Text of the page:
St. Louis Tunes Take You Around Town


BB’s Jazz, Blues and Soups, located at 700 S Broadway between Soulard and downtown, hosted the blues portion of the St. Louis Sound Project’s inaugural festival Thursday, March 28. St. Louis Sound, which began on March 23 and ended March 30, featured five nights of local artists from various genres performing at five different venues throughout town.

Although St. Louis is nationally famous for its robust blues and jazz history, producing giants like Chuck Berry and Miles Davis, the city is less well known for some of its prominent artists in other genres, such as Ike & Tina Turner or Nelly. The festival, produced by Reedy Press, celebrated the release of the “St. Louis Sound: An Illustrated Timeline” book by Steve Pick and Amanda E. Doyle, which can be ordered from the festival’s website. The book and its festival aim to honor St. Louis’ diverse musical heritage and promote its current local performers.

The city’s rich blues history, which came about due to its connection to the Mississippi River and large African-American community, was well displayed Thursday night at BB’s. Rich McDonough and the Rhythm Renegades opened things up with a set of relaxed tunes, some including a zydeco washboard. Marquise Knox performed next with a series of more easy going songs that passionately communicated the young bluesman’s soulful style. Roland Johnson and Soul Endeavor then played a number of fun covers of classic blues-influenced soul and pop classics. The evening also featured a special guest, former Ikette Robbie Montgomery.

BB’s made an ideal place for the blues night of the St. Louis Sound Project. The restaurant and live music venue won the Riverfront Times’ Best Blues Club award in 2016 and has won it 16 additional times since 1997. Like many establishments in St. Louis’ downtown, BB’s has a colorful history. Since the building was first constructed in the mid 1800s, it has operated as a boarding house, hotel, bar, diner and “a House of Ill Repute with 37 rooms between its 2nd and 3rd floors,” according to their website.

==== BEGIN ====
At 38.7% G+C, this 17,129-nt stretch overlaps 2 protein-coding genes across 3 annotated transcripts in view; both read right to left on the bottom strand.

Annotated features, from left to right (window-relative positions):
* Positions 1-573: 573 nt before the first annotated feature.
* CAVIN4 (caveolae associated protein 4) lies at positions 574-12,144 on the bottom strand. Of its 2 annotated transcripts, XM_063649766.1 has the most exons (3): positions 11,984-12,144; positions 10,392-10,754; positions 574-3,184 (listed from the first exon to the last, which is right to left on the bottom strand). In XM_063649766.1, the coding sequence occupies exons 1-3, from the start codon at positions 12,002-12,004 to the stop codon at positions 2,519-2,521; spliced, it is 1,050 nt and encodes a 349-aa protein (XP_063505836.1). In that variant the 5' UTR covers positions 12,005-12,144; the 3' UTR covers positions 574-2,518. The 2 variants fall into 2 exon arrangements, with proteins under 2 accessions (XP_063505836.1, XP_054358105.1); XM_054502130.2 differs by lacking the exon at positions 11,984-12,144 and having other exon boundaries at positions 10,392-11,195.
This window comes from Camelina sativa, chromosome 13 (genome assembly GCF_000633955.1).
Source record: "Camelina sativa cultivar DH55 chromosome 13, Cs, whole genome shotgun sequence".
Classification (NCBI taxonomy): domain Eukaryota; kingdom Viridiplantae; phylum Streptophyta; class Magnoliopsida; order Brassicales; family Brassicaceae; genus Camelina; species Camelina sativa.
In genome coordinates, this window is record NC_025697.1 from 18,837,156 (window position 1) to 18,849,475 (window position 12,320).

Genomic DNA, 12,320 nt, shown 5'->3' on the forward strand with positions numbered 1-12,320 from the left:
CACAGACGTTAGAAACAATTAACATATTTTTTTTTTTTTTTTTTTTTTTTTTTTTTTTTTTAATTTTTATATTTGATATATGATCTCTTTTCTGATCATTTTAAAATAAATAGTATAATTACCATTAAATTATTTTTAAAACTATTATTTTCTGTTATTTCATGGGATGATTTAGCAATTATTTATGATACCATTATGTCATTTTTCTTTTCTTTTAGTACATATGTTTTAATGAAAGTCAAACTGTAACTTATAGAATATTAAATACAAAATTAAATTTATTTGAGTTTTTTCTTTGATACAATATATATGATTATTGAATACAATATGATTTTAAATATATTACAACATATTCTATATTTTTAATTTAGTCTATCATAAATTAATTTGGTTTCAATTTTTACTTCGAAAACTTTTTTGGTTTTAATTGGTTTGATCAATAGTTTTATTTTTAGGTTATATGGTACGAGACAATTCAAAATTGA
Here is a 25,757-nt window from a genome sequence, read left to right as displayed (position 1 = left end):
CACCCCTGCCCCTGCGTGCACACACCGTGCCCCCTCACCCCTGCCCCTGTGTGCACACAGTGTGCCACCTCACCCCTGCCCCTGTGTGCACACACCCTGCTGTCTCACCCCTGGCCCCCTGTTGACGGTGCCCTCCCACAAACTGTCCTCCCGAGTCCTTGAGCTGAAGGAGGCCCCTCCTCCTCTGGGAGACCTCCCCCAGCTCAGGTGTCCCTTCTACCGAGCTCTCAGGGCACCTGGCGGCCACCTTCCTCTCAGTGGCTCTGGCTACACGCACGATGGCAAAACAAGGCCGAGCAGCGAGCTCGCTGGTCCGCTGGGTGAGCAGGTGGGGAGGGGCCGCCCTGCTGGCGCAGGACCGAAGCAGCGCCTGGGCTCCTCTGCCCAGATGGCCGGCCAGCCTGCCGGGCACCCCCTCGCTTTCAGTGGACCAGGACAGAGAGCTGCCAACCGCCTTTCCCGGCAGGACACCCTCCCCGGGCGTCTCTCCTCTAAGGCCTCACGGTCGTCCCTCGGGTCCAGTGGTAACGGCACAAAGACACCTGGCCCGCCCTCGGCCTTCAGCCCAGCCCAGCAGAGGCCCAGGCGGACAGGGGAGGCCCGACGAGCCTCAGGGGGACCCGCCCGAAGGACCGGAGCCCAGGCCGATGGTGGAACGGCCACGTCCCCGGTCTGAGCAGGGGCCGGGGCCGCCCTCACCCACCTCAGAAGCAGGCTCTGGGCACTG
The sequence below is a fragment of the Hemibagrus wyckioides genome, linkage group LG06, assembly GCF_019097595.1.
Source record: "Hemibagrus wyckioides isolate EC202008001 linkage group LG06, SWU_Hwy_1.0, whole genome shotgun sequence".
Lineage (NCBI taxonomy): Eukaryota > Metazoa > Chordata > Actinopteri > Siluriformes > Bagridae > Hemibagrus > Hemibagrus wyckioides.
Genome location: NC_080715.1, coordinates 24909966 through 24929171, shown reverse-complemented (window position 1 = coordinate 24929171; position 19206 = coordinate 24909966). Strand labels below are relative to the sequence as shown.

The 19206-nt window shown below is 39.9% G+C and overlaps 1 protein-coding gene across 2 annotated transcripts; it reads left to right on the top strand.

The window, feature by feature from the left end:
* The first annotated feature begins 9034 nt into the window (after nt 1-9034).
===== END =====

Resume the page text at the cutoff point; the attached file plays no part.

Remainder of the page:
The atmosphere was warm and congenial, even as more guests came and packed the ground floor to the brim later on during the night. While service was a bit slow, the mix of regulars and those coming for the festival created a lively and almost neighborly scene, with one birthday party sharing cupcakes with the entire bar.

Doyle, co-author of “St. Louis Sound,” told The University News that her and fellow co-author Pick are very interested in holding the festival again next year, even though it was originally intended simply to promote the book’s release. While exact ticket-sale numbers are not yet available for the events, Doyle commented that attendance “definitely exceeded expectations” and that the various concerts have been immensely fun. With Loufest, the city’s only major annual music festival, experiencing financial trouble, hopefully St. Louis Sound returns next year.


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